The Girls by Emma Cline, and I was a little weirded out by two young adult novels, published at the same time, both about the Charles Manson murders. SO I put off reading this one so they wouldn't blur together in my mind. I wish I hadn't! This book was much more mainstream and accessible and I think teens would identify with it much more.
For one thing, it isn't historical. It's set now, when Anna, a fifteen-year-old, is sick of her mother and step-mother and when her mother and father tell her they're making her switch schools, and when her mother lectures her on being nicer to her step-mother (to be clear, her mother's wife), and even though she loved her baby half-brother she's also sick of her mother's constant breast-feeding (he's well over a year old) and doting and her complete ignoring of Anna. So Anna buys a plane ticket from Atlanta to Los Angeles to visit her half sister, Delia (none of the three siblings have the same two parents), using her step-mother's credit card. Busted immediately (while she's still in the air, in fact), Anna is told to not come home without the money to repay her step-mother and she has to earn her return ticket too. Delia is an actress and her ex-boyfriend hired Anna to do research for a film he's making with Delia about the Manson murders.
At one point in the middle of the book, I started to get pretty creeped out by the Manson stuff, to the point where I wasn't sure if I'd be able to continue reading the book at night, but just then it stopped being so creepy. But it's amazing that reading about a girl reading about these murder could be creepy at all, and it was. Ms. Umminger is quite good at scene-setting in a subtle way. You feel the Los Angeles chilly mornings and the solitude of Delia's neighborhood (which can feel desolate at times) and the grittiness of the neighborhoods where they film, and then the bubble-gum candy pop stylings of the teeny-bopper show where Delia's boyfriend works, and where Anna spends most of her days, especially getting to know one of the male stars of the show.
I really liked the conceit that Anna had to write a paper to finish up her history class (when she left Atlanta school wasn't exactly over yet) and that of course she's going to end up writing about Manson you know, but the teacher poses an interesting second question about Why Los Angeles? What's so great about it? And it's not a rhetorical question—she's expected to answer that in her paper as well.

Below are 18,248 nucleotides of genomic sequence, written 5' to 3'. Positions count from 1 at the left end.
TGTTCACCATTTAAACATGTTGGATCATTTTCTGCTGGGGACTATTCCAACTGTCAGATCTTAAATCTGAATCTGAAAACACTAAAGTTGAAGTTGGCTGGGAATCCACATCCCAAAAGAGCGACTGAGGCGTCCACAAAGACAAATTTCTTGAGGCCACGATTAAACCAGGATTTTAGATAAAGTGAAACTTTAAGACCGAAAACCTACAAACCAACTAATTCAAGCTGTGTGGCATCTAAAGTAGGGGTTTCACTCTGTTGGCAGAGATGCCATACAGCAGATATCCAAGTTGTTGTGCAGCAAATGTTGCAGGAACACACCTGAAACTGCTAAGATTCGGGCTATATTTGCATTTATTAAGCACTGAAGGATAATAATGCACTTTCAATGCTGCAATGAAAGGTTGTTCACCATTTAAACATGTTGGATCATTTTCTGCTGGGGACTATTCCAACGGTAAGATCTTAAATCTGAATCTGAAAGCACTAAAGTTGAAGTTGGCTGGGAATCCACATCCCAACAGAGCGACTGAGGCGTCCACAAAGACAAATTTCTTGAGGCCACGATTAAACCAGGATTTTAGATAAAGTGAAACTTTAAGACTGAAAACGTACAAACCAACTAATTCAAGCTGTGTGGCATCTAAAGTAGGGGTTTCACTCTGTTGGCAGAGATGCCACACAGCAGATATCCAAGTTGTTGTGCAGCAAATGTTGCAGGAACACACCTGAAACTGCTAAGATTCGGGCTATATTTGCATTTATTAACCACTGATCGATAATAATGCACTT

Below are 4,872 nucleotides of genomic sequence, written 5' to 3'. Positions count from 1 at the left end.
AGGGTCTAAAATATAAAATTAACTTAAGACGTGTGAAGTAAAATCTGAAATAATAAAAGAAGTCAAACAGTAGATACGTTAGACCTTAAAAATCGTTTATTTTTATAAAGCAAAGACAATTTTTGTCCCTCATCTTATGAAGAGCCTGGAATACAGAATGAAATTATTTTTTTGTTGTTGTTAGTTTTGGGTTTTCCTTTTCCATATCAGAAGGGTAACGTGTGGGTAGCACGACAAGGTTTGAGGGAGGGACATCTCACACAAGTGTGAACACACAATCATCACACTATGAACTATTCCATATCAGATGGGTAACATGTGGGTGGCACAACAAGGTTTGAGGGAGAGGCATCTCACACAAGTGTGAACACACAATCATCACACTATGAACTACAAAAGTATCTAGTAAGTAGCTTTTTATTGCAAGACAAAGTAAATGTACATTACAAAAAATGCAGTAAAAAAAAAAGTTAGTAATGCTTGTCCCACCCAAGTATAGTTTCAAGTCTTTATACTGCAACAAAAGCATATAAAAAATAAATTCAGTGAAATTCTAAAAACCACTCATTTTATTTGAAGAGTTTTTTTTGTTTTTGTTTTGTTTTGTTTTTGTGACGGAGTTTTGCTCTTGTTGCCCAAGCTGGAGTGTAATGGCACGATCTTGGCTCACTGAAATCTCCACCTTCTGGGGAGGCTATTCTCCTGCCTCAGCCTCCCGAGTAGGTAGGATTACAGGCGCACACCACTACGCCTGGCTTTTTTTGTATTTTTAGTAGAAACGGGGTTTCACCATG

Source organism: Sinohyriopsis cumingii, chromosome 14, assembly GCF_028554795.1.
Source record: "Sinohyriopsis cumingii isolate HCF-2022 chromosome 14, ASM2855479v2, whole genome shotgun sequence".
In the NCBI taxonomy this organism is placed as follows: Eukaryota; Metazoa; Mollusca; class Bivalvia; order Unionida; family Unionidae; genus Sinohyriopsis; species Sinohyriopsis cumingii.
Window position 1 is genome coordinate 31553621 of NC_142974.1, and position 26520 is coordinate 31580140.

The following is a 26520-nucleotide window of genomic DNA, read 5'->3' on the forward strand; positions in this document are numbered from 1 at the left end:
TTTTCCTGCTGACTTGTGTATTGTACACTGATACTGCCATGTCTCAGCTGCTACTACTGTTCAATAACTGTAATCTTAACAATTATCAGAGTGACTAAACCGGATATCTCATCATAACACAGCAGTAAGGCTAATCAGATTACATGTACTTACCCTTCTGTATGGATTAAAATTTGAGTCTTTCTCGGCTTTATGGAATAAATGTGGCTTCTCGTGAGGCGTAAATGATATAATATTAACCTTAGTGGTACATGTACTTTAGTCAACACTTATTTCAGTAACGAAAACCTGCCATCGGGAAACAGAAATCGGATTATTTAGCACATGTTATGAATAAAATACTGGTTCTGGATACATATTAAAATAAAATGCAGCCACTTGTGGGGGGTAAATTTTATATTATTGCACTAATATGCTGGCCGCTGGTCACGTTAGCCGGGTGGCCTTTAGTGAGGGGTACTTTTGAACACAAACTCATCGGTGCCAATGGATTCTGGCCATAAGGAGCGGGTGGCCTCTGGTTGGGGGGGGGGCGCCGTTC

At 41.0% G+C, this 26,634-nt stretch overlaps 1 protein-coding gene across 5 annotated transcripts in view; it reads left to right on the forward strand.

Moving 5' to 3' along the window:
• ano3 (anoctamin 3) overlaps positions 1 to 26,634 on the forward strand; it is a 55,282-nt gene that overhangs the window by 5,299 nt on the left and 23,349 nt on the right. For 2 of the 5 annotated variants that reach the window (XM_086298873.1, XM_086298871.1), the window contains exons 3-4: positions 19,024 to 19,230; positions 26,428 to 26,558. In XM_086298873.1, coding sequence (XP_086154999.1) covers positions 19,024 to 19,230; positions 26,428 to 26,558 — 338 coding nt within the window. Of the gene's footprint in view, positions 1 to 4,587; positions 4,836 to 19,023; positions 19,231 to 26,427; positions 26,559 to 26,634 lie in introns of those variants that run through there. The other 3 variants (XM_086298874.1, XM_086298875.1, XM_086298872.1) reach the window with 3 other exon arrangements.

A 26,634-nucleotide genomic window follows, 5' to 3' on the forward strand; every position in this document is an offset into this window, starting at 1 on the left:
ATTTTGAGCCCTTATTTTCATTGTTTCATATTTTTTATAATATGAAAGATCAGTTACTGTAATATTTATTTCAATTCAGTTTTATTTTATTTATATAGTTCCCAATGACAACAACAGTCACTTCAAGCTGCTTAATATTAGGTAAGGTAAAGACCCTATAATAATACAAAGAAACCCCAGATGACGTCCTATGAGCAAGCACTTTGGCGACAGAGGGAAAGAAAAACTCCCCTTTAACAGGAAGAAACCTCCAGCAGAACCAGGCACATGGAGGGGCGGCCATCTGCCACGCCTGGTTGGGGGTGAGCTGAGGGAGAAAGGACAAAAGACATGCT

Towards the end there's a really great summary that Anna gives of Charles Manson that I even had to read out loud to my husband, it was so prescient and so sad and scary at the same time. Basically, he was just a narcissist who was so angered by having his music rejected, that he lashed out in a terrible
way, and if he'd been born 30 years later, instead of having his followers murder people, he probably just would have gotten a reality TV show on TLC and no one would be murdered. It seems pretty accurate to me.
After The Girls, I thought about reading Helter Skelter (and Manson by Jeff Guinn) but I'm just not sure. They just seems too depressing (which was also what Anna thought, reading these books and other like them). But at the same time, I feel so curious.
But this was a great YA novel about fractured families, what it means to really love your family even when they're difficult, how hard growing up is, and of course a little bit of Los Angeles-gazing to see if it's really as shiny and pretty as it seems from afar. A terrific book for teen girls who won't feel the least bit talked down to or lectured. Anna's voice is very true.
This review is a part of Kid Konnection, hosted by Booking Mama, a collection of children's book-related posts over the weekend.
I was given this book by the publisher, but not with the expectation that I would write a review.